Because most studies have focused on mothers, little is known about how FXS affects fathers, siblings, and other caregivers. The issue of stress on caregivers and family members was discussed as an area in need of additional research to provide insight into magnitude of the issue and options for addressing stress on families. Attendees noted that family-focused interventions are not readily available. Little evidence exists regarding factors that influence family and maternal outcomes. Future research on outcomes in premutation carrier mothers could address the need to separate the impact of caring for a child with FXS from the direct effects of the premutation itself. With improved understanding of these issues, strategies could be designed to lessen the impact of FXS. Attendees also discussed the need for more outreach to families, specifically focusing on resources caregivers need to navigate complex health, social, educational, and occupational systems.
A particular area in need of additional inquiry is the impact of FXS on individuals and families across the life span and potential issues related to aging with FXS. As children with FXS grow up, they experience areas of improved functioning, but also new challenges. Some studies report an age-related decline in scores on standardized measures of cognition in individuals with FXS. Limited information is available on this phenomenon in adults with FXS, but the decline in scores does not appear to reflect a loss of skills, rather an increasing divergence in performance relative to the normative group.33,34 FMRP levels or a codiagnosis of ASD are correlated with the magnitude of decline.35–40 A contrasting pattern of age-related changes has been described in the areas of adaptive behavior and behavior problems; a recent longitudinal study found that adaptive behavior improves and behavior problems decline in severity during adolescence and into adulthood.41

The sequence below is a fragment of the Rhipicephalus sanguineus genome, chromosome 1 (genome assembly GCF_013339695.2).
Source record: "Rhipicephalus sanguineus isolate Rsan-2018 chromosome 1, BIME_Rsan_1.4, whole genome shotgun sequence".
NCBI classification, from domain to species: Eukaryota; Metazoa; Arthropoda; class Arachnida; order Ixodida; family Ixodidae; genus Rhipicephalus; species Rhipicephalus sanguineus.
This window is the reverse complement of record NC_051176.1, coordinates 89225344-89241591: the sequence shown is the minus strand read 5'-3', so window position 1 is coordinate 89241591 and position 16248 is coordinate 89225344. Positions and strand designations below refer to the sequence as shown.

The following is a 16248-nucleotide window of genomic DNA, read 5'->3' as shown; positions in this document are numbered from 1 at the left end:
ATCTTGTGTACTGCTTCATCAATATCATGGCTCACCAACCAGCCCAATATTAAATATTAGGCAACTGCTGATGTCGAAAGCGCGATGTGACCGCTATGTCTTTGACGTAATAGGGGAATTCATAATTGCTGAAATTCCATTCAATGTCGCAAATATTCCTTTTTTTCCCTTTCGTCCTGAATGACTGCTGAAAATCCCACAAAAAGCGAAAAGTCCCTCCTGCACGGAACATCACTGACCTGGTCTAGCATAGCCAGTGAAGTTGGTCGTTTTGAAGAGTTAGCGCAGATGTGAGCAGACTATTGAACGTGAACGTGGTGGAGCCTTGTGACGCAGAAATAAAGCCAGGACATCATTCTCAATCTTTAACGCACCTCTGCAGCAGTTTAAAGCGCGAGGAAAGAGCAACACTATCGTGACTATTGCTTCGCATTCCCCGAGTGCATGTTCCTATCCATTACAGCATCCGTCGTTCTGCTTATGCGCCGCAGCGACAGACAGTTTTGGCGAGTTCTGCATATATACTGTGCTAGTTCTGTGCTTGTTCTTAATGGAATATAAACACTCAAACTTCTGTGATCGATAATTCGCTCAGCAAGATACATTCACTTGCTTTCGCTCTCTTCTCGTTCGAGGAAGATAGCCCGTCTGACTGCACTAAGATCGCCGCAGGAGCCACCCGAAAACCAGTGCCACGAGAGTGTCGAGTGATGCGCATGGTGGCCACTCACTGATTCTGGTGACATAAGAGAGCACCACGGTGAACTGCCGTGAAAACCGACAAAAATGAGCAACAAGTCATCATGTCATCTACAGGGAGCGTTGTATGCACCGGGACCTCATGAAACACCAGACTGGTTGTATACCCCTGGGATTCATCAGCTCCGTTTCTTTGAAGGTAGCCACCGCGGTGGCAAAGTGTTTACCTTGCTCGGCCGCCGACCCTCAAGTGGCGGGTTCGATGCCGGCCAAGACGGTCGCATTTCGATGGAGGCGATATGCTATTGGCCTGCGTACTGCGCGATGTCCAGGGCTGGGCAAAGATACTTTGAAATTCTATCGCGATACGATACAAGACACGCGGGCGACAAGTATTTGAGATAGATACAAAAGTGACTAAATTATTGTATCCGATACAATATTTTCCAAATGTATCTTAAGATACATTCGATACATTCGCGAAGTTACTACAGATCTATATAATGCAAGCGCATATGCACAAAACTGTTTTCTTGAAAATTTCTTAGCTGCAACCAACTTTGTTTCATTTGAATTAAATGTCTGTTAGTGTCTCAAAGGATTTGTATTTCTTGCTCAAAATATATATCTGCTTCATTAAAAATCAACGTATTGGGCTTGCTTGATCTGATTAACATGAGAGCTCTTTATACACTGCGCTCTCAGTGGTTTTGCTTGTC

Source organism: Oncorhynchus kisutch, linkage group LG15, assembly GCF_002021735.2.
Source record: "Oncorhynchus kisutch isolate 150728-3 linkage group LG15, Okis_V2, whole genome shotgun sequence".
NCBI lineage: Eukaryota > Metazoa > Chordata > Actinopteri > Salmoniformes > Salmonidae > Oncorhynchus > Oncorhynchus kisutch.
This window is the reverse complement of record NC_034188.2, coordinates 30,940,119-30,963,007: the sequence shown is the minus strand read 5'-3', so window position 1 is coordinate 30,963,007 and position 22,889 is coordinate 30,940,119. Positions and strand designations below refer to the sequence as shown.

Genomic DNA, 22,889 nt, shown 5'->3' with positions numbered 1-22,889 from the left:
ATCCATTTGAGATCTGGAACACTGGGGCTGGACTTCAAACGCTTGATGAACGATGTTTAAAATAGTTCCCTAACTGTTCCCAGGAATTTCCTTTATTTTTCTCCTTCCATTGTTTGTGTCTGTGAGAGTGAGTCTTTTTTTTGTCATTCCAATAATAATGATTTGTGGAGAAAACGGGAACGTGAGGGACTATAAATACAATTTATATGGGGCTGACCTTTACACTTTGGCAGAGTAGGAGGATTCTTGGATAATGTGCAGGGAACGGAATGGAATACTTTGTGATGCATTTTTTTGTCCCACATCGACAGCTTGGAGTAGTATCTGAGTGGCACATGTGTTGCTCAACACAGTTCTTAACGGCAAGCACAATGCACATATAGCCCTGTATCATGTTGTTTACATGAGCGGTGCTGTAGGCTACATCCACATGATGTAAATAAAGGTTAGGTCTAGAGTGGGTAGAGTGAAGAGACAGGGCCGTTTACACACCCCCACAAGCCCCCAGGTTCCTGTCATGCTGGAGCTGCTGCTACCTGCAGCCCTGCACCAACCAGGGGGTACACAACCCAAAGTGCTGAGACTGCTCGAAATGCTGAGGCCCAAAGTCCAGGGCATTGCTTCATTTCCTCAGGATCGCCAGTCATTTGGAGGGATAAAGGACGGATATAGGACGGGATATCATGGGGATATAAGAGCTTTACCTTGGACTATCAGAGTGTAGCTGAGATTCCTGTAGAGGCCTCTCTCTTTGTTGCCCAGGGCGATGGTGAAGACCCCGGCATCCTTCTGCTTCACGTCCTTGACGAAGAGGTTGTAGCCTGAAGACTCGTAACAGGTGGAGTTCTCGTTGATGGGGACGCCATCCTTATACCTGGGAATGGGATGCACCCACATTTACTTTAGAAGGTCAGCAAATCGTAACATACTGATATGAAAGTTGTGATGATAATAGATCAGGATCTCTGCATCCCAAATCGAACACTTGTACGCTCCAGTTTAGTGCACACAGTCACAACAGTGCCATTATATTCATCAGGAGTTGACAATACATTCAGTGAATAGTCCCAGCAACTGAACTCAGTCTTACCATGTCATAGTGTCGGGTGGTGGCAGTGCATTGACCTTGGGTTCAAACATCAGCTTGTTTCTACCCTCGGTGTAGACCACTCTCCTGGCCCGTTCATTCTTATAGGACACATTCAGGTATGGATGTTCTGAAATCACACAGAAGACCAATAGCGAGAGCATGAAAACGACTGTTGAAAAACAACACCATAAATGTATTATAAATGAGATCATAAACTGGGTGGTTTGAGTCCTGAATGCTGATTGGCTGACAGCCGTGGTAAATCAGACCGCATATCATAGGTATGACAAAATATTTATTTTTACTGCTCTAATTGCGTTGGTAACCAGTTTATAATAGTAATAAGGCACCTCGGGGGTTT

Once individuals with FXS reach adulthood, they still may require considerable care, based on limited research. Little has been reported on the behavioral functioning of adults with FXS. In 1 study that examined the independence level of a large sample of adults with FXS, findings indicated that a majority of adult males with FXS (70%) lived with their parents, and 50% of adult females were living at home at the time of the survey.42 Almost half (48%) of females were working full time compared with only 20% of males.42 In a cross-sectional study of adult men with FXS, findings suggested that there is a pattern of age-related improvement in many ASD symptoms across adulthood.43 However, the aging process and the impact of more frequently occurring coconditions on individuals as they age have not been adequately described. Only 1 paper has addressed this subject in a small cohort of individuals with FXS >40 years of age.44
Meeting attendees emphasized the need for more research and data collection that include longitudinal studies to better understand the natural history of FXS and how it impacts individuals across the life span. In particular, studies of older adolescents and adults are needed. Literature regarding the transition out of school, employment opportunities, daily living and functional skills, behavior problems, health, and social needs of adolescents and adults is limited. Issues related to guardianship and self-advocacy have also not been adequately explored. Attendees emphasized the importance of researching the health and social needs of adolescents and adults with FXS.
A range of behaviors that individuals with FXS exhibit has been described in the literature, including anxiety, aggression, self-injury, tactile defensiveness, hand flapping, poor eye contact, hyperactivity, distractibility, tantrums, perseveration, hyperarousal to sensory stimuli, and impulsivity.45–48 Information about attention problems, anxiety, and ASD in the FXS population is more robust, compared with other behaviors and conditions that have been reported to occur in the FXS population, such as self-injury, aggression toward others, and sleep problems. Additionally, limited information is available about effective interventions and treatments for these behaviors and conditions that have been observed in the FXS population.
Meeting attendees discussed the importance of identifying and describing conditions that occur most frequently in conjunction with FXS and the need for additional research on why these behaviors and conditions occur and how they can be addressed to improve health outcomes. Additionally, there is an overall need to better characterize the health status of individuals with FXS, including the presence of health disparities, health literacy, and health care decision-making.
Interventions and Outcome Measures